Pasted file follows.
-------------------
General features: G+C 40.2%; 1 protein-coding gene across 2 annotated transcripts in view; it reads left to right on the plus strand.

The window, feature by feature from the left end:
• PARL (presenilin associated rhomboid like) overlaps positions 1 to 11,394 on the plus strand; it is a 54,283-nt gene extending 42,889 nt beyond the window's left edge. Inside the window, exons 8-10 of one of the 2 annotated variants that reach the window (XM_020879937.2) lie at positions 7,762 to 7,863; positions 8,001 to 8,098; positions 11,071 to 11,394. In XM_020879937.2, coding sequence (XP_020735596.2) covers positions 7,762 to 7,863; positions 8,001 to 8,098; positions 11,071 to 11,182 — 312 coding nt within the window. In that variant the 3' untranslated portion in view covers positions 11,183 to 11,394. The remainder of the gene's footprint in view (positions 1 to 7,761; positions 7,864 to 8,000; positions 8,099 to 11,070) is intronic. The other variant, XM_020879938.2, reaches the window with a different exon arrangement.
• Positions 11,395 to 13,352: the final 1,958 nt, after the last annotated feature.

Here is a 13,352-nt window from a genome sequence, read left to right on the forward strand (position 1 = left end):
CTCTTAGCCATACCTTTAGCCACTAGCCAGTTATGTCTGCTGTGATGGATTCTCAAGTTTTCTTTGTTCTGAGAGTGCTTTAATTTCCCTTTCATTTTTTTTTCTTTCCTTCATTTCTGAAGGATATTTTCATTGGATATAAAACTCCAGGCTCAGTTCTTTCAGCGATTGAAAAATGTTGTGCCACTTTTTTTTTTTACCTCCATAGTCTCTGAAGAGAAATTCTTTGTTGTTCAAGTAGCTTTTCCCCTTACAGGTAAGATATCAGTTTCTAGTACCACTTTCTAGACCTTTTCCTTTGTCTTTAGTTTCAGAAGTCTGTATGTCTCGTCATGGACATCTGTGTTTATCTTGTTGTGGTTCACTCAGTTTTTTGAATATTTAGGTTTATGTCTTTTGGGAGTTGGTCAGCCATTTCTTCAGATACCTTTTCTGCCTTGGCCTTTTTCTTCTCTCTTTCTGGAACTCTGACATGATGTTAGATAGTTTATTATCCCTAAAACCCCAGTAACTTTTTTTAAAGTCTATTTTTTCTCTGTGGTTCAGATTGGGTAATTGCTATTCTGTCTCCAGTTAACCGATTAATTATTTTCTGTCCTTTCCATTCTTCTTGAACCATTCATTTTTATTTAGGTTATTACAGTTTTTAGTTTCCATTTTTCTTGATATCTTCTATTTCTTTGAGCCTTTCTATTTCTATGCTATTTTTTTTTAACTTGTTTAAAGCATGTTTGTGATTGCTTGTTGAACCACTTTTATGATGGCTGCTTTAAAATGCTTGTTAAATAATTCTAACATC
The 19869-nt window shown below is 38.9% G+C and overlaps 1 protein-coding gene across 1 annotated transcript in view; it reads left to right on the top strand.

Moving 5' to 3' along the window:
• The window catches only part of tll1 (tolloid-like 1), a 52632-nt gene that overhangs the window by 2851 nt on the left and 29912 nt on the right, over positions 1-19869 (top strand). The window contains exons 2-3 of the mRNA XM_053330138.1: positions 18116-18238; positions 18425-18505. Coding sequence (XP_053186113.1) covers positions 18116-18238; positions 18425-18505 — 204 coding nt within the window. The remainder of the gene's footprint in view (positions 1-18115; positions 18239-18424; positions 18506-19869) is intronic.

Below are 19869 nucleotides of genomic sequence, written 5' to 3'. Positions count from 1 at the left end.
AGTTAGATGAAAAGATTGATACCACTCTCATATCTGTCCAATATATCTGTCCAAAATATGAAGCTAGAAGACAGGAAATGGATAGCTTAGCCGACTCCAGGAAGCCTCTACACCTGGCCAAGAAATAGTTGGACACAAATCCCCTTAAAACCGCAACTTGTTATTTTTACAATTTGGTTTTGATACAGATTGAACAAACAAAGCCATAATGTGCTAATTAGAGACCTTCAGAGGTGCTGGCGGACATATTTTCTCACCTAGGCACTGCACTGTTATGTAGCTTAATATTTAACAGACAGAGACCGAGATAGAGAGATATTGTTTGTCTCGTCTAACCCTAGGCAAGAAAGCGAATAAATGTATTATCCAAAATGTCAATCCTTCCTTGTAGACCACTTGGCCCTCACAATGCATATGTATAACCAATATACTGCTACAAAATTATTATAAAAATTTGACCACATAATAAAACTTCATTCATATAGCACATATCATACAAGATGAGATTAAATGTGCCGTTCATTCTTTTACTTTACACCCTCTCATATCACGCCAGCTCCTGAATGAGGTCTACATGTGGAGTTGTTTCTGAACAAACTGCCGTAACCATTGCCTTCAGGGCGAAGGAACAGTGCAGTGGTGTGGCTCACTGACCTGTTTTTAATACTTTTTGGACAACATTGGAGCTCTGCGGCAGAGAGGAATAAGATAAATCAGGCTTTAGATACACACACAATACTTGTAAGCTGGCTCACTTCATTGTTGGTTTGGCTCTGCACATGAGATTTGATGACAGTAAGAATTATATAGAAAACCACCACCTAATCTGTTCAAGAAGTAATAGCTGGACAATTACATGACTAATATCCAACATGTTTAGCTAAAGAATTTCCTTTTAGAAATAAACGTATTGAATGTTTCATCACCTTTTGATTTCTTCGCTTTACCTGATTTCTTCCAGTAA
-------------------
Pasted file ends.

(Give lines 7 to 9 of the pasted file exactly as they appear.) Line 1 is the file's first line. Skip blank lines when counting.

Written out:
The 19869-nt window shown below is 38.9% G+C and overlaps 1 protein-coding gene across 1 annotated transcript in view; it reads left to right on the top strand.

Moving 5' to 3' along the window:
• The window catches only part of tll1 (tolloid-like 1), a 52632-nt gene that overhangs the window by 2851 nt on the left and 29912 nt on the right, over positions 1-19869 (top strand). The window contains exons 2-3 of the mRNA XM_053330138.1: positions 18116-18238; positions 18425-18505. Coding sequence (XP_053186113.1) covers positions 18116-18238; positions 18425-18505 — 204 coding nt within the window. The remainder of the gene's footprint in view (positions 1-18115; positions 18239-18424; positions 18506-19869) is intronic.